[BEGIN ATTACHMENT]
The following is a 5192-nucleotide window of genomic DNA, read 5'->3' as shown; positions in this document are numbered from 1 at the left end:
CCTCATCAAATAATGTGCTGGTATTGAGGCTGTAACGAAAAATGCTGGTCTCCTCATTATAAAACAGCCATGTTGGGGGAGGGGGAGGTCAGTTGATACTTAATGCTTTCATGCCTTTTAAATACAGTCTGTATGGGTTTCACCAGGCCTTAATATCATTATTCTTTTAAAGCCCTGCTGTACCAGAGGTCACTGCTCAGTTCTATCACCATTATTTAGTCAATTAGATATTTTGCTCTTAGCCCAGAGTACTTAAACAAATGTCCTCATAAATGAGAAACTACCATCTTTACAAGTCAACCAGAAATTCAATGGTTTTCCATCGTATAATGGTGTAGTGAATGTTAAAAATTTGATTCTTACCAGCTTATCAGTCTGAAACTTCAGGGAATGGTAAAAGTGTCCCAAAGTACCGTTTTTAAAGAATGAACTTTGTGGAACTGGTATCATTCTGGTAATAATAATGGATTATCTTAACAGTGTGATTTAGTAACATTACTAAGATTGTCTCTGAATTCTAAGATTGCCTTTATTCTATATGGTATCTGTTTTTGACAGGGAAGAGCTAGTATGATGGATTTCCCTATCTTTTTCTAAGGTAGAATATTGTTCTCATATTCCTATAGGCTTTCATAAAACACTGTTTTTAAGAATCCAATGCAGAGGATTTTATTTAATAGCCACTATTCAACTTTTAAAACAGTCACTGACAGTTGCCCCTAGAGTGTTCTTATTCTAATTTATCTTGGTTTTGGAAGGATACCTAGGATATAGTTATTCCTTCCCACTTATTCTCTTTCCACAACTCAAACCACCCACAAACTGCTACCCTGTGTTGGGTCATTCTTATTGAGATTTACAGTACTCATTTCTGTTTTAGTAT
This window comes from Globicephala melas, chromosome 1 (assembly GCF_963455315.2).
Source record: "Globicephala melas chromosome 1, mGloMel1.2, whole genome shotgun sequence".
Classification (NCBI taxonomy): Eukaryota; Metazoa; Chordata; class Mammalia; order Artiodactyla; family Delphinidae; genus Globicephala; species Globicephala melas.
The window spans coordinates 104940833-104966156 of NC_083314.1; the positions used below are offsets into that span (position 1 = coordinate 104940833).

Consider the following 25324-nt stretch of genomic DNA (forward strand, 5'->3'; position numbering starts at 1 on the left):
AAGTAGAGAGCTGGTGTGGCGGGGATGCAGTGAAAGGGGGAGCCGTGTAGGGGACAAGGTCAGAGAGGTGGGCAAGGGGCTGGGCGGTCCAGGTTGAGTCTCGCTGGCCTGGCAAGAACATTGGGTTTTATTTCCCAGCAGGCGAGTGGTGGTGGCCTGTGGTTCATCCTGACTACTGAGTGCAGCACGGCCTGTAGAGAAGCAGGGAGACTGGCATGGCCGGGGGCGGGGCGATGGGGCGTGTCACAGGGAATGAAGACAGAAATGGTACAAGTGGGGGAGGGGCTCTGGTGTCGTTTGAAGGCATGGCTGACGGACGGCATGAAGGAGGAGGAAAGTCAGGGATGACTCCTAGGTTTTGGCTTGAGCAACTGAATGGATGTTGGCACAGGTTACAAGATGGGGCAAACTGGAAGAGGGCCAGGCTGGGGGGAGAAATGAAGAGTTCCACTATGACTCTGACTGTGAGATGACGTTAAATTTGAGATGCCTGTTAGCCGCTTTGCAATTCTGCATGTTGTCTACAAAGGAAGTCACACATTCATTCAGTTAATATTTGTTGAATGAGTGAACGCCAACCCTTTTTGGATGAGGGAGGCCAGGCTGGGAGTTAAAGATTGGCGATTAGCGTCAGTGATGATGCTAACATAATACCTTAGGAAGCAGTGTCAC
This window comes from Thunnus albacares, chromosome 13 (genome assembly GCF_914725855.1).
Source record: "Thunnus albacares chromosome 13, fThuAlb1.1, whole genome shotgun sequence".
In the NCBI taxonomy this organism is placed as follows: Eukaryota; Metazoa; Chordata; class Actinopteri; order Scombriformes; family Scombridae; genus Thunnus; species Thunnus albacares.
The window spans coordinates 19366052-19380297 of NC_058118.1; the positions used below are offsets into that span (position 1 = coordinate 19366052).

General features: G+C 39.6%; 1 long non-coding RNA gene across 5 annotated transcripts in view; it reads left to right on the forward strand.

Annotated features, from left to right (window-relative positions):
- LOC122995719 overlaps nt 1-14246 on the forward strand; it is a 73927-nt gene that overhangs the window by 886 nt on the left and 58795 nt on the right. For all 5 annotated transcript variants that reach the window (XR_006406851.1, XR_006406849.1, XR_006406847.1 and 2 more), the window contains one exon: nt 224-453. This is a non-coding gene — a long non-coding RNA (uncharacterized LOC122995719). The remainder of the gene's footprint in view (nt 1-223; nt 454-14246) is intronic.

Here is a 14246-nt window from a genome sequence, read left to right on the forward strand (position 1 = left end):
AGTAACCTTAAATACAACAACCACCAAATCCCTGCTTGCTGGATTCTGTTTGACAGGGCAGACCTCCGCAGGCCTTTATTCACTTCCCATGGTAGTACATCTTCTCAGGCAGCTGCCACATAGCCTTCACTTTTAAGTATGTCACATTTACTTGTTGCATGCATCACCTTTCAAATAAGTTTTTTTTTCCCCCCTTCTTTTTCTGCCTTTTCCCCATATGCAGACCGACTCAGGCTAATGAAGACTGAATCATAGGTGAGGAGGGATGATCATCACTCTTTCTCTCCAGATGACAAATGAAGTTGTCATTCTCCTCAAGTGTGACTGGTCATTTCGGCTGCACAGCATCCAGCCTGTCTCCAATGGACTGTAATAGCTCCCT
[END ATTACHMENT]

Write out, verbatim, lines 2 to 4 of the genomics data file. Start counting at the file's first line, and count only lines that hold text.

CCTCATCAAATAATGTGCTGGTATTGAGGCTGTAACGAAAAATGCTGGTCTCCTCATTATAAAACAGCCATGTTGGGGGAGGGGGAGGTCAGTTGATACTTAATGCTTTCATGCCTTTTAAATACAGTCTGTATGGGTTTCACCAGGCCTTAATATCATTATTCTTTTAAAGCCCTGCTGTACCAGAGGTCACTGCTCAGTTCTATCACCATTATTTAGTCAATTAGATATTTTGCTCTTAGCCCAGAGTACTTAAACAAATGTCCTCATAAATGAGAAACTACCATCTTTACAAGTCAACCAGAAATTCAATGGTTTTCCATCGTATAATGGTGTAGTGAATGTTAAAAATTTGATTCTTACCAGCTTATCAGTCTGAAACTTCAGGGAATGGTAAAAGTGTCCCAAAGTACCGTTTTTAAAGAATGAACTTTGTGGAACTGGTATCATTCTGGTAATAATAATGGATTATCTTAACAGTGTGATTTAGTAACATTACTAAGATTGTCTCTGAATTCTAAGATTGCCTTTATTCTATATGGTATCTGTTTTTGACAGGGAAGAGCTAGTATGATGGATTTCCCTATCTTTTTCTAAGGTAGAATATTGTTCTCATATTCCTATAGGCTTTCATAAAACACTGTTTTTAAGAATCCAATGCAGAGGATTTTATTTAATAGCCACTATTCAACTTTTAAAACAGTCACTGACAGTTGCCCCTAGAGTGTTCTTATTCTAATTTATCTTGGTTTTGGAAGGATACCTAGGATATAGTTATTCCTTCCCACTTATTCTCTTTCCACAACTCAAACCACCCACAAACTGCTACCCTGTGTTGGGTCATTCTTATTGAGATTTACAGTACTCATTTCTGTTTTAGTAT
This window comes from Globicephala melas, chromosome 1 (assembly GCF_963455315.2).
Source record: "Globicephala melas chromosome 1, mGloMel1.2, whole genome shotgun sequence".